Last night my 11-year-old announced that she is ready to be baptized. There was much rejoicing.
But this has been a bit of a humorous journey for her (or at least it's been humorous for me). Last year, when her sister was baptized, she told me afterwards that she'd like to be, too, but she's afraid of having to give her testimony.
"I really don't have anything to say yet. Maybe I should wait until I'm twelve."
To which I replied, "What are you planning on doing between now and 12?"
So she's decided to take the plunge. So to speak. But she's still nervous about having to give her story.
I tried to explain to her last night how there are two types of testimonies: the God saved me ones and the God spared me ones. I have heard the girls explaining to their grandmother, who attends a church with infant baptism, that at baptisms you get up and say how you used to be addicted to drugs and then God saved you. It's like a script: at some point the drugs come up.
But I told Katie that that's not true for everyone. Some people do have a God saved me testimony: I did all kinds of bad things, I was on the wrong path, but God plucked me out. And we love those testimonies because they're so exciting. And they show what a difference God can make in a life.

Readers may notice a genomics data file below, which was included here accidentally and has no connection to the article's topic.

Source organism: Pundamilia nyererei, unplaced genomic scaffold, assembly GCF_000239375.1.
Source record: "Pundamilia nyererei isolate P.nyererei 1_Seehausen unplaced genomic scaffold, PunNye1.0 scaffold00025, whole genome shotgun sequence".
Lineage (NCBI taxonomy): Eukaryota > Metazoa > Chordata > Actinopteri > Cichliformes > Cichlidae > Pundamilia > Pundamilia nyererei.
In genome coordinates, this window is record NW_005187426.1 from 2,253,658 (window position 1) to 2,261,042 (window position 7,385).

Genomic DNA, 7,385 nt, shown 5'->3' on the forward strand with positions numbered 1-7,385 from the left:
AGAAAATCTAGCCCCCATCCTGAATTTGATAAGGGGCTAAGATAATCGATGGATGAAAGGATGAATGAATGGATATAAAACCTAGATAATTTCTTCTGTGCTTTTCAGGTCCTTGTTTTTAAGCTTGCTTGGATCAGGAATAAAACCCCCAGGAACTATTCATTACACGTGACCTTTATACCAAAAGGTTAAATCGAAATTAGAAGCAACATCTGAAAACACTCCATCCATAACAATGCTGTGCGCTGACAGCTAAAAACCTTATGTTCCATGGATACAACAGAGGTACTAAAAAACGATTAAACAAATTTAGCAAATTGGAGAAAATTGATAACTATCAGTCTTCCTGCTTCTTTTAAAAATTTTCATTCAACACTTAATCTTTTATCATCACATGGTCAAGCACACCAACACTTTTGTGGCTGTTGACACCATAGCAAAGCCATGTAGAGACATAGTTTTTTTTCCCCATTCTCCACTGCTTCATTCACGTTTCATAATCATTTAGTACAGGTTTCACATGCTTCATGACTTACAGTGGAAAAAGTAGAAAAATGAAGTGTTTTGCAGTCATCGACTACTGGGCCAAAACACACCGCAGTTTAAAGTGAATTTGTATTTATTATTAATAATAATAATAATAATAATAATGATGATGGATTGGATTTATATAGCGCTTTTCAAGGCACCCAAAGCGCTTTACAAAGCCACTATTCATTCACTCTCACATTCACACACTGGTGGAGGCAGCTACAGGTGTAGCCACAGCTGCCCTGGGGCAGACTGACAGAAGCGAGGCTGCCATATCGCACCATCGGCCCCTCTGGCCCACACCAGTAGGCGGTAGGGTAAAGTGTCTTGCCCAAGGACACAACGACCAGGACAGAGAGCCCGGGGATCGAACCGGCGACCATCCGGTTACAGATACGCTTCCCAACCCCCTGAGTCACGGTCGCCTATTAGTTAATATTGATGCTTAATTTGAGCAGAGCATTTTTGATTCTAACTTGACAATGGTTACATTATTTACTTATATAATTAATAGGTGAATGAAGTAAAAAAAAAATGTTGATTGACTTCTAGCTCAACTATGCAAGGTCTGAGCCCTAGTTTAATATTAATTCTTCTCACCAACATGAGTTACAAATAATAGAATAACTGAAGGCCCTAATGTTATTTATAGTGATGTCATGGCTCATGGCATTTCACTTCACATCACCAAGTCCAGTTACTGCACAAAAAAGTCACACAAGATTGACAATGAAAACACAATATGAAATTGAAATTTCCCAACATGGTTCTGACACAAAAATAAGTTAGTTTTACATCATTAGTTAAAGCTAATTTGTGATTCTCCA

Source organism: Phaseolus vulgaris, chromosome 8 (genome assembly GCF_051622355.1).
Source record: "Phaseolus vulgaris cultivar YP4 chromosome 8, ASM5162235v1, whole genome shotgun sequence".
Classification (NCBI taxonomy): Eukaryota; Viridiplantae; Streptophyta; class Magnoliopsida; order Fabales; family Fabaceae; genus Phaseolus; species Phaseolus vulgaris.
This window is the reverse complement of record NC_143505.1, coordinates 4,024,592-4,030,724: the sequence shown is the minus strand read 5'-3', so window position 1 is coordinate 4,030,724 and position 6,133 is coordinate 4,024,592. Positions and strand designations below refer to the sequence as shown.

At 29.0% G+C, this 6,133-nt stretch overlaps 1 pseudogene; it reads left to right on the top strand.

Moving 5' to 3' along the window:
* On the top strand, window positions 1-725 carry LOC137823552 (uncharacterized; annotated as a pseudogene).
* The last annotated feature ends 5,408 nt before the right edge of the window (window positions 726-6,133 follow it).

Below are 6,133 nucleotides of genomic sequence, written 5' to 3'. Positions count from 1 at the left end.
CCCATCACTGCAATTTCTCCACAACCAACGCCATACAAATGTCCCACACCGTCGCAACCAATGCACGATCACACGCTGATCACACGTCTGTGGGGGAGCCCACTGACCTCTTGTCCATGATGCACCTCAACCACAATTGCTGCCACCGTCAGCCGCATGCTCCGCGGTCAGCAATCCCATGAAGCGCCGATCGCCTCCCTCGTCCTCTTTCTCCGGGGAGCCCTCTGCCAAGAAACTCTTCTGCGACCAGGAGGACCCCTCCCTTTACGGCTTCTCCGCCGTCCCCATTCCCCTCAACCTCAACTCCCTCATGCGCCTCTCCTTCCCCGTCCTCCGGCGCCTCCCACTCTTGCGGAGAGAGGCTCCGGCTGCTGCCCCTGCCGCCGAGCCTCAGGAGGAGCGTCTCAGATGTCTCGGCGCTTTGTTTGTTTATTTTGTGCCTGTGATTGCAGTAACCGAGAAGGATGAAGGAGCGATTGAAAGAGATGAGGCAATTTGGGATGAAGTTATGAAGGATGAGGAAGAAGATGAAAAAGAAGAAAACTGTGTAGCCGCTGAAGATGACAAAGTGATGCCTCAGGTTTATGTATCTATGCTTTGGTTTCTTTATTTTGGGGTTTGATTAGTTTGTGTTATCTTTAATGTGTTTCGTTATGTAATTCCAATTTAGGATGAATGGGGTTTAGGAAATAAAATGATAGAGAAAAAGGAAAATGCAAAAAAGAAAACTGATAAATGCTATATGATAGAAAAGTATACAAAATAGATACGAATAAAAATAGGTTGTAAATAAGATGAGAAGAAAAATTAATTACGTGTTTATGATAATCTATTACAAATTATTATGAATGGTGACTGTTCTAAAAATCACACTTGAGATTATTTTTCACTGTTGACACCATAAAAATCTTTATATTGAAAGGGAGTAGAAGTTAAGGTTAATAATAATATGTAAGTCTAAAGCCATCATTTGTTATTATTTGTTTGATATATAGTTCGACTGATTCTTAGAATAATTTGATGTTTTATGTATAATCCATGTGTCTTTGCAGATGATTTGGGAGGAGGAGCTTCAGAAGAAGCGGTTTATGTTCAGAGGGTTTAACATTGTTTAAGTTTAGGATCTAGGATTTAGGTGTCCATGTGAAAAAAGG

I think, though, that the God spared me testimonies are even better, even if they're not so flashy.
Katie tried to put this into words last night. She said, "So it's like I was raised in a family with God at the centre, and now I want to declare that I believe it, too?" And I said yep.
Isn't that a good testimony? To say that you were spared the drugs, and the rotten roads, and the confusion and the pain, and you knew Jesus from a young age? I think that's beautiful.
It's too bad we often glorify the God saved me testimonies, because I think it's every parent's prayer that our children will end up with a God spared me one. Isn't it? I rested in God's arms as a child, and it was there that I stayed. That's a beautiful image. And it's my prayer that before Katie has to explain it, she understands how precious it is.
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Labels: baptism, faith, parenting